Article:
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2.1.7 Other Options


Delimit the option list. Later arguments, if any, are treated as operands even if they begin with ‘-’. For example, ‘grep PAT -- -file1 file2’ searches for the pattern PAT in the files named -file1 and file2.


Use line buffering on output. This can cause a performance penalty.


On platforms that distinguish between text and binary I/O, use the latter when reading and writing files other than the user’s terminal, so that all input bytes are read and written as-is. This overrides the default behavior where grep follows the operating system’s advice whether to use text or binary I/O. On MS-Windows when grep uses text I/O it reads a carriage return–newline pair as a newline and a Control-Z as end-of-file, and it writes a newline as a carriage return–newline pair.

When using text I/O --byte-offset (-b) counts and --binary-files heuristics apply to input data after text-I/O processing. Also, the --binary-files heuristics need not agree with the --binary option; that is, they may treat the data as text even if --binary is given, or vice versa. See File and Directory Selection.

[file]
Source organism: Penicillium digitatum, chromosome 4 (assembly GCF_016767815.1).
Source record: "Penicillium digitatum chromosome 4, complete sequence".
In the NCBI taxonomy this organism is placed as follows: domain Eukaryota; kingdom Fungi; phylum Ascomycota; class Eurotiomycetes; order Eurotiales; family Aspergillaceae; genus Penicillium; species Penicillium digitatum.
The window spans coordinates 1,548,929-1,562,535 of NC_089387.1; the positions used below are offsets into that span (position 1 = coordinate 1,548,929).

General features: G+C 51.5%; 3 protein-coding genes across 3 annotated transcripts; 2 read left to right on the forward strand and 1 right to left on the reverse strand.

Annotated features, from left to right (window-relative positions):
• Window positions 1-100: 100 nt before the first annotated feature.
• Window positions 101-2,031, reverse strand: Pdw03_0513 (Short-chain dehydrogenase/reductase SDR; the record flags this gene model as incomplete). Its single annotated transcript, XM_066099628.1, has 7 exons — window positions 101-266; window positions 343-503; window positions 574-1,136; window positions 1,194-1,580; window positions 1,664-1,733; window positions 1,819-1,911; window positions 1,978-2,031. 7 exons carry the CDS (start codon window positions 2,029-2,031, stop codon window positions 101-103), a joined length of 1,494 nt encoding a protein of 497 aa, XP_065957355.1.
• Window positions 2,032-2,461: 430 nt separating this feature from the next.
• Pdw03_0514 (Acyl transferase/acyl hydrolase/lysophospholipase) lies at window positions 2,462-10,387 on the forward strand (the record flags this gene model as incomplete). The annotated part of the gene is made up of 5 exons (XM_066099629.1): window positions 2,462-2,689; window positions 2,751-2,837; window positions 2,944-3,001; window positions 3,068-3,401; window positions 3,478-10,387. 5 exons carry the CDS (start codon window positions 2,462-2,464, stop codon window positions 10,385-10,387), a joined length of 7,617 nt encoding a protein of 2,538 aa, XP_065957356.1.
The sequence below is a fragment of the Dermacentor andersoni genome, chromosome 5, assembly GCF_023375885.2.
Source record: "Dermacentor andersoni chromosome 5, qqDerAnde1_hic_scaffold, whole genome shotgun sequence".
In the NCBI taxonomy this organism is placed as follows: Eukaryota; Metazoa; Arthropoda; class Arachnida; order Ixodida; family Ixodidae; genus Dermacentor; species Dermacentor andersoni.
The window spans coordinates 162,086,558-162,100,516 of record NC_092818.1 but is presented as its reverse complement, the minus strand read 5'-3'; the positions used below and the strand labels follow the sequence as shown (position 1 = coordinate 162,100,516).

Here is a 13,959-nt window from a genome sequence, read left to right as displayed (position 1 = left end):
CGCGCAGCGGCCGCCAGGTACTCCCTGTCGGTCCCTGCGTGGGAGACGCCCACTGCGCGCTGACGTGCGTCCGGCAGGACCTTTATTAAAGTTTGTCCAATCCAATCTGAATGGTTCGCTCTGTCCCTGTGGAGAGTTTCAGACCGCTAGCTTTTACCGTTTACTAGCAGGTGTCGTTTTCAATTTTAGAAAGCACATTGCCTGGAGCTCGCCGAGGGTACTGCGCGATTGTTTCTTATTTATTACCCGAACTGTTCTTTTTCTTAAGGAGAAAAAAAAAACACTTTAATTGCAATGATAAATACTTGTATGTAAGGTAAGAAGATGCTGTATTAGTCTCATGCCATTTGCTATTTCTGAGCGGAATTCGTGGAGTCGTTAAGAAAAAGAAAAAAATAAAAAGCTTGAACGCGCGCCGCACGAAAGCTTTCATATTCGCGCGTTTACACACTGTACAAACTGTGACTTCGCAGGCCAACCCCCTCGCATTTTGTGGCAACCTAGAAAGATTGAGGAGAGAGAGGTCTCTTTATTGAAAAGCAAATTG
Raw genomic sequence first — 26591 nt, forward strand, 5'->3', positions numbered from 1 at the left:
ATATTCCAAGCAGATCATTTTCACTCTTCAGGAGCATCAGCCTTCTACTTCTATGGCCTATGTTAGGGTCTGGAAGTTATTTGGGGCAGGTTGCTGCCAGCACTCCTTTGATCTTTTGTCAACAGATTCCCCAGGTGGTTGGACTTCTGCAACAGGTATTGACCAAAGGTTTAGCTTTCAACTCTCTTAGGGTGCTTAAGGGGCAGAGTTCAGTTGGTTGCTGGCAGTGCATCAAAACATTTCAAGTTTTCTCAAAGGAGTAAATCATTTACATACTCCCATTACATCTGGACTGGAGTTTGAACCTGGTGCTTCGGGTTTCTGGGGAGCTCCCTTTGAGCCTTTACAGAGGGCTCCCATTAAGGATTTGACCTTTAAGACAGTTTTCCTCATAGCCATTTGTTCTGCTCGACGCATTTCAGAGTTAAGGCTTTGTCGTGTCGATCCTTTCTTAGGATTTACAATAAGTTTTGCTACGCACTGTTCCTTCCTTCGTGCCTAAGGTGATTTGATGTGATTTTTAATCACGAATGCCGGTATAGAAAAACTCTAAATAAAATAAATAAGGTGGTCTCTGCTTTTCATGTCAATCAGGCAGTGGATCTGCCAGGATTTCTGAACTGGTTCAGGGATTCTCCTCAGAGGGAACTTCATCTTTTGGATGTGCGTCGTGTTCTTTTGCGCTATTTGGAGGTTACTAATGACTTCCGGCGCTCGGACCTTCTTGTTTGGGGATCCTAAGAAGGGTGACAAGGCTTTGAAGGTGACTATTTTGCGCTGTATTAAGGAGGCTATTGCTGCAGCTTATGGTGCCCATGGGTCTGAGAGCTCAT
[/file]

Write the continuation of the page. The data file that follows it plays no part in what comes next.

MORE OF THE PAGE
This option has no effect on GNU and other POSIX-compatible platforms, which do not distinguish text from binary I/O.


Treat input and output data as sequences of lines, each terminated by a zero byte (the ASCII NUL character) instead of a newline. Like the -Z or --null option, this option can be used with commands like ‘sort -z’ to process arbitrary file names.

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